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City board approves Planned Parenthood ‘flagship’ clinic

July 27, 2017
Valerie Schmalz

Despite testimony from pro-life opponents, the San Francisco Planning Commission unanimously approved a Planned Parenthood Northern California proposal for a central “flagship” clinic on Bush Street near Van Ness Avenue.

Operations at the two-story clinic in a former auto body shop at 1522 Bush would include surgical and medical abortions, contraception and other family planning services, STD and HIV care and research and education. The location would provide expanded service to the Tenderloin and Van Ness/Civic Center neighborhoods, Planned Parenthood said, noting that the majority of its clientele is low-income.

CEO Gilda Gonzales said the organization is close to raising $6 million to buy the site, which would open, after renovations, in 2020. It would serve 20 percent more clients than the city’s existing two Planned Parenthood clinics combined. The organization plans to close its other locations and consolidate operations in the new building.

“The ancillary space at the site will be a hub for community engagement and advocacy,” Gonzales said..

Pro-life opponents said the site would be better used for housing.

“San Francisco needs housing. We have world-class health care,” said Terrisa Bukovinac, president of ProLife Future, telling planning commissioners she is an atheist and voted for Hillary Clinton for president.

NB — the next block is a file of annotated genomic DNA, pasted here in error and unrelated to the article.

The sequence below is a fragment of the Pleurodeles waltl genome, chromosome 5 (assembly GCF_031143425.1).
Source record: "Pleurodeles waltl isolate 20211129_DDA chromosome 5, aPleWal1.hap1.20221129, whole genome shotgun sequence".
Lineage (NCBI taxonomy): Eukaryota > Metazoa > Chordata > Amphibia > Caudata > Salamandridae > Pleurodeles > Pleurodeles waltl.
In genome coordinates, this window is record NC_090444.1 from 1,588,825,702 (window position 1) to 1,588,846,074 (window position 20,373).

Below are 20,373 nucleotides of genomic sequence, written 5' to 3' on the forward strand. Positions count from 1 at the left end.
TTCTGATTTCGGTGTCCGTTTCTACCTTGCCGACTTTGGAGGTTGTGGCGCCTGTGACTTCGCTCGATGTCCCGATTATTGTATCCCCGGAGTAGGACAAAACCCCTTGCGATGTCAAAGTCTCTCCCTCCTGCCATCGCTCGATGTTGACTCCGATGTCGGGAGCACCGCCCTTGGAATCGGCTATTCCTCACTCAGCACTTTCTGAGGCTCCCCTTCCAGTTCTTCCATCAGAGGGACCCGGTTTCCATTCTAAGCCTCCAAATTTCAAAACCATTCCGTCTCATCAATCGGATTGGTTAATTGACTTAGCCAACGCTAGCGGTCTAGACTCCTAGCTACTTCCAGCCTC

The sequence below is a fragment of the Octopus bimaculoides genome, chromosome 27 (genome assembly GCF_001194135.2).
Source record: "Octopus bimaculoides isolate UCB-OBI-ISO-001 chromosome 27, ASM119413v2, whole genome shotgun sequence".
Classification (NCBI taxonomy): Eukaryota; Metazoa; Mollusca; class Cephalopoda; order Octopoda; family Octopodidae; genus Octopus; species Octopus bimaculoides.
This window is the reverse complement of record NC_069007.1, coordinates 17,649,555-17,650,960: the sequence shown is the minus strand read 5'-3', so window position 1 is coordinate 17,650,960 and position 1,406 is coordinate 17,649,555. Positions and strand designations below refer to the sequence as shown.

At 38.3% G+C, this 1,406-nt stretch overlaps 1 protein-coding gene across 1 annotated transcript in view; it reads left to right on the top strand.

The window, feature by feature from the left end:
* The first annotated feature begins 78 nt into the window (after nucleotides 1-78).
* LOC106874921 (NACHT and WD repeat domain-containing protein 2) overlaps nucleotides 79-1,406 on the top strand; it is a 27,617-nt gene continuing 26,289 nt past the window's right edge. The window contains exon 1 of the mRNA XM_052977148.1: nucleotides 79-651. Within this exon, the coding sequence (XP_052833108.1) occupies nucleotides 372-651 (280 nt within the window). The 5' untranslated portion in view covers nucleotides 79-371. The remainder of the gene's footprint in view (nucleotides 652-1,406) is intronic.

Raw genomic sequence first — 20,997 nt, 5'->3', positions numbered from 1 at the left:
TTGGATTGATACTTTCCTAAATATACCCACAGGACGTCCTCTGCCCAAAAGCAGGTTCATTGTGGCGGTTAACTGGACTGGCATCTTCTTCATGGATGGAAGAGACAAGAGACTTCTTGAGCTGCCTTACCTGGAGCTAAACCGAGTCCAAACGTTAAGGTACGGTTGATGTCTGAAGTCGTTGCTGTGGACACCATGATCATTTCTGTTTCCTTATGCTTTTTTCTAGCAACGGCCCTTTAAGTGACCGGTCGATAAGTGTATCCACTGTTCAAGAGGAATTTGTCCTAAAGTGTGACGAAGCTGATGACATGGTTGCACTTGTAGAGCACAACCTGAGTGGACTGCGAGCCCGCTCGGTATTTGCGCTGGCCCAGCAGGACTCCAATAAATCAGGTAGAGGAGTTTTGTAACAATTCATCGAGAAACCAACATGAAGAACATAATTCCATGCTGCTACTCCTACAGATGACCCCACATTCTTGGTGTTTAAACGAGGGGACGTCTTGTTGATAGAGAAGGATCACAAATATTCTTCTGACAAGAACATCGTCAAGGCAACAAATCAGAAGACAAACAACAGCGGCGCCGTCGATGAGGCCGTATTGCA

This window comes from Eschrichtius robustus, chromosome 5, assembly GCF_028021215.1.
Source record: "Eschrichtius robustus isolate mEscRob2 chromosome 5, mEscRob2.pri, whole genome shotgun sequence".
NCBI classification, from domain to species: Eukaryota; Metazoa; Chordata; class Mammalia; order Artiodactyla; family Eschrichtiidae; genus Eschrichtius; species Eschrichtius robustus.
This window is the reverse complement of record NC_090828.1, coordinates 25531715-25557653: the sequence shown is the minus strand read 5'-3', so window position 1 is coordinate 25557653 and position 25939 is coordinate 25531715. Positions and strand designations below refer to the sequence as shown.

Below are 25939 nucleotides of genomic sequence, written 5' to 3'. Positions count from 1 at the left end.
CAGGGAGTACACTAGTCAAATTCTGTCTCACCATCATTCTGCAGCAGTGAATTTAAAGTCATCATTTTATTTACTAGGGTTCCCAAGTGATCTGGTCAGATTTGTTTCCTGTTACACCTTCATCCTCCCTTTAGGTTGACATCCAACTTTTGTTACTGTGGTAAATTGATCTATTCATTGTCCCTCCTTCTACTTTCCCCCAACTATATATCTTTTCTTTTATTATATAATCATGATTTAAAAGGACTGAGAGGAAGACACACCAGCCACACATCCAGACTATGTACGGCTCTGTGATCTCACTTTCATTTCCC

Bukovinac said the city has 12 qualified clinics for low-income health care, adding,“There are already plenty of abortion providers.”

John Leibee of ProLife Future said the city’s Van Ness corridor plan calls for more residential building. “We want housing,” not another abortion clinic, he said, adding that he supports more small apartments in the walkable neighborhood.

Rich Silva, a 20-year-old music student, also spoke to the commission.

“I come to speak to you as a young person, as a person of color and as a Latino and a member of a family that has for a long time also been struggling with insurance plans and finding the right health care for our family,” he said.

Silva’s mother brought the family to Planned Parenthood for health care for years, he said. “As soon as my mom and I knew what Planned Parenthood really does, ” the family found another health clinic, he said.

Silva also addressed Planned Parenthood workers in the hearing room. “If there is anybody, any Planned Parenthood staff person, who wants to leave their job in the abortion industry, they can go to abortionworker.com and get help,” he said.

Also present in opposition to the clinic were Mary Ann Schwab, Project Rachel coordinator for the Archdiocese of San Francisco, and representatives of Pro-Life Future, United for Life of San Francisco, St. Dominic and Star of the Sea parishes and teens and young adults from the Survivors ProLife Training Camp.

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